Almost a year to the day when Nicola Sturgeon declared a climate emergency, the Environment Minister Roseanna Cunningham said that the government was “re-purposing” its work on reducing emissions as a result of Covid-19.
Speaking to Holyrood’s environment committee via a virtual link, she told MSPs that a six-month update to the government's climate change plan had been postponed as meeting the deadline “was no longer feasible”, and that any policies and propsals would now need to “reflect the new economic and social realities post-pandemic.”
She said: “It doesn’t mean work will stop. The pause allows for work to continue but recognises we’re operating in a very changed landscape. None of us can be blind to the diruption to our economy, so our assumptions about attitudes and individual behaviours may have to shift as well.
“It’s too soon to say what the long term impacts or unintended consequences might be but we cannot proceed as if there won’t be any. All the work done until now is banked and we will repurpose it to think of a green recovery.”
She said the government would have advice from the UK Committee on Climate Change in early May which would also impact on how environmental policy would be developed.
“We have to take some time to analyse the scale of economic and societal change and how policy will need to be updated,” she said. “We will have to align the climate change plan to the economic recovery strategy.”
The Climate Change Bill which was passed by the Scottish Parliament last year was described as “landmark legislation” which committed Scotland to becoming a carbon net zero society by 2045, including an ambitious target to reduce emissions by 75 per cent by 2030 – the toughest statutory target of any country in the world.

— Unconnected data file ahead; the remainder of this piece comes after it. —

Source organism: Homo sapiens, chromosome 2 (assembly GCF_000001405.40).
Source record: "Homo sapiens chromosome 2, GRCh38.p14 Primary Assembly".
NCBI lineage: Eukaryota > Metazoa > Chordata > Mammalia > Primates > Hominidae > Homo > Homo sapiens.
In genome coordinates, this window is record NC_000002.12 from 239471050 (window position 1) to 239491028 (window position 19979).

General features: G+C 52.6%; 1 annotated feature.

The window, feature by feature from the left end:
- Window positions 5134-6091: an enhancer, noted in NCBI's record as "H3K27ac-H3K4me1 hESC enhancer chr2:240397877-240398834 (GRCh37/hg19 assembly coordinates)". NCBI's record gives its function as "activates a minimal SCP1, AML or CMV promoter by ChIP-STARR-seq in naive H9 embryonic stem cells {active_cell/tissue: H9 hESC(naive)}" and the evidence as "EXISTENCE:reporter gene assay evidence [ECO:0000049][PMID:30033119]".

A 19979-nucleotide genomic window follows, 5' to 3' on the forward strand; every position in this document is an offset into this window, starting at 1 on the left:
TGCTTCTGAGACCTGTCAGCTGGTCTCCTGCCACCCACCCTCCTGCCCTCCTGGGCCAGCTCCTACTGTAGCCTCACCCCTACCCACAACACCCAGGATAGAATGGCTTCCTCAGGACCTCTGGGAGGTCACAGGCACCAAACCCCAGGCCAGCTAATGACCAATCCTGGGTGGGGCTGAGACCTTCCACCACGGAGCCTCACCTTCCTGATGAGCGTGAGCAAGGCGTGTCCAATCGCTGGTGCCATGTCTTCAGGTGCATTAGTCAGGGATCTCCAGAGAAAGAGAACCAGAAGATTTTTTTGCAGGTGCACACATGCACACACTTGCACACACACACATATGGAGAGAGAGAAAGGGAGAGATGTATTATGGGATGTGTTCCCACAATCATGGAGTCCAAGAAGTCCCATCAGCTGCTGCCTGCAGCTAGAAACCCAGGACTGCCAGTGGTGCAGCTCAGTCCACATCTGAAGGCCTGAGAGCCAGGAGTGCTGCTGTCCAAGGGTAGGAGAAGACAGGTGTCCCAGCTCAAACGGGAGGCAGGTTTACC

Ms Cunningham said the revamped climate plan would need “sufficient parliamentary scrutiny” and would likely be laid before committee by the end of the year.
She also told MSPs that the postponed COP26 international conference – which was due to take place in Glasgow in November – was still due to be held in the city, but no date had yet been confirmed by the UK government’s business and energy minister Alok Sharma.
“COP26 was obviously postponed which in the circumstance was inevitable,” she said. “I have received assurances from Alok Sharma that the UK government is committed to hosting COP26 in Glasgow but there’s no date yet as to when that might be. There’s a logistics issue in that so many big international events have been rolled forward into 2021.”
Ms Cunningham added: “This is not where any of us expected to be, we could hardly have envisaged this scenario and the speed at which things are changing. But I hope it will inspire us to reimagine the challenges. Our net zero ambitions have been set out and initial work on the green recovery has started. Recovery must be resilient and to be able protect Scotland from future crisis and it will have to have net zero at its heart.”
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